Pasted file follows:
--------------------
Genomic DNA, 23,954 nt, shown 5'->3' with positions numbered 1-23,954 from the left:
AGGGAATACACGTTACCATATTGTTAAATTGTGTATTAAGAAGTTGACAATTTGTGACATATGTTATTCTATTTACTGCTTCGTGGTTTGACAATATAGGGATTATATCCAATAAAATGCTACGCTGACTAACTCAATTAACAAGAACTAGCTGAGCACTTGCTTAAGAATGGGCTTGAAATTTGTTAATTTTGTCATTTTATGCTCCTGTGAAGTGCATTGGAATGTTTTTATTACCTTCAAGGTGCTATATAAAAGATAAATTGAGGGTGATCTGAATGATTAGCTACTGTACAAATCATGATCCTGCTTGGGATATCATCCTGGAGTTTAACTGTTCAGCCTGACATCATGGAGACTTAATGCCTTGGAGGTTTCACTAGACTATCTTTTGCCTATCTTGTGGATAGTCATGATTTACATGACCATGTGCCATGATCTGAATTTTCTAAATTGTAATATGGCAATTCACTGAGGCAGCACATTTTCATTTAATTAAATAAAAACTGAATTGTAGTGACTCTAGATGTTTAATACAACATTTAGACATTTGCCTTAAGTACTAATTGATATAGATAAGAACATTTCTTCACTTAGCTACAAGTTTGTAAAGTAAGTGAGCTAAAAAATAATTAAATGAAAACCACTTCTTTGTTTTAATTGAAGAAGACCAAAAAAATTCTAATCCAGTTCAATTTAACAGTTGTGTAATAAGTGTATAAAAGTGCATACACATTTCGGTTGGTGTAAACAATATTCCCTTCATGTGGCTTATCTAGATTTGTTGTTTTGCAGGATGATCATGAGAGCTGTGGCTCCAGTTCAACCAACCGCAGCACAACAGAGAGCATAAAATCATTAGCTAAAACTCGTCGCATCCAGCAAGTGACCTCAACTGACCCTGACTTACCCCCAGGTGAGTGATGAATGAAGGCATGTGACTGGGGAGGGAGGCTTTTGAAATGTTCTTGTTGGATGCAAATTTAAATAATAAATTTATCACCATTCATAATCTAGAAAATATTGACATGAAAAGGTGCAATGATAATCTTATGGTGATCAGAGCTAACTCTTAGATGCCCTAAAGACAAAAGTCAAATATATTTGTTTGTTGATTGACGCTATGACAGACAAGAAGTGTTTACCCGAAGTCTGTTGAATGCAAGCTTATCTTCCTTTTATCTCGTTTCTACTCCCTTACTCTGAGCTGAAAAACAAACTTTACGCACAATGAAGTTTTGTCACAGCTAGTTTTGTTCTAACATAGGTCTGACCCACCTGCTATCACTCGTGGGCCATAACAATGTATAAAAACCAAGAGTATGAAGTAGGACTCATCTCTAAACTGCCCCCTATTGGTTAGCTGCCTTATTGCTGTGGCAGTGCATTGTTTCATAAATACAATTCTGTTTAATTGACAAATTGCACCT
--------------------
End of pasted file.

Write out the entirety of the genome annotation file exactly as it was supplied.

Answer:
Genomic DNA, 23,954 nt, shown 5'->3' with positions numbered 1-23,954 from the left:
AGGGAATACACGTTACCATATTGTTAAATTGTGTATTAAGAAGTTGACAATTTGTGACATATGTTATTCTATTTACTGCTTCGTGGTTTGACAATATAGGGATTATATCCAATAAAATGCTACGCTGACTAACTCAATTAACAAGAACTAGCTGAGCACTTGCTTAAGAATGGGCTTGAAATTTGTTAATTTTGTCATTTTATGCTCCTGTGAAGTGCATTGGAATGTTTTTATTACCTTCAAGGTGCTATATAAAAGATAAATTGAGGGTGATCTGAATGATTAGCTACTGTACAAATCATGATCCTGCTTGGGATATCATCCTGGAGTTTAACTGTTCAGCCTGACATCATGGAGACTTAATGCCTTGGAGGTTTCACTAGACTATCTTTTGCCTATCTTGTGGATAGTCATGATTTACATGACCATGTGCCATGATCTGAATTTTCTAAATTGTAATATGGCAATTCACTGAGGCAGCACATTTTCATTTAATTAAATAAAAACTGAATTGTAGTGACTCTAGATGTTTAATACAACATTTAGACATTTGCCTTAAGTACTAATTGATATAGATAAGAACATTTCTTCACTTAGCTACAAGTTTGTAAAGTAAGTGAGCTAAAAAATAATTAAATGAAAACCACTTCTTTGTTTTAATTGAAGAAGACCAAAAAAATTCTAATCCAGTTCAATTTAACAGTTGTGTAATAAGTGTATAAAAGTGCATACACATTTCGGTTGGTGTAAACAATATTCCCTTCATGTGGCTTATCTAGATTTGTTGTTTTGCAGGATGATCATGAGAGCTGTGGCTCCAGTTCAACCAACCGCAGCACAACAGAGAGCATAAAATCATTAGCTAAAACTCGTCGCATCCAGCAAGTGACCTCAACTGACCCTGACTTACCCCCAGGTGAGTGATGAATGAAGGCATGTGACTGGGGAGGGAGGCTTTTGAAATGTTCTTGTTGGATGCAAATTTAAATAATAAATTTATCACCATTCATAATCTAGAAAATATTGACATGAAAAGGTGCAATGATAATCTTATGGTGATCAGAGCTAACTCTTAGATGCCCTAAAGACAAAAGTCAAATATATTTGTTTGTTGATTGACGCTATGACAGACAAGAAGTGTTTACCCGAAGTCTGTTGAATGCAAGCTTATCTTCCTTTTATCTCGTTTCTACTCCCTTACTCTGAGCTGAAAAACAAACTTTACGCACAATGAAGTTTTGTCACAGCTAGTTTTGTTCTAACATAGGTCTGACCCACCTGCTATCACTCGTGGGCCATAACAATGTATAAAAACCAAGAGTATGAAGTAGGACTCATCTCTAAACTGCCCCCTATTGGTTAGCTGCCTTATTGCTGTGGCAGTGCATTGTTTCATAAATACAATTCTGTTTAATTGACAAATTGCACCT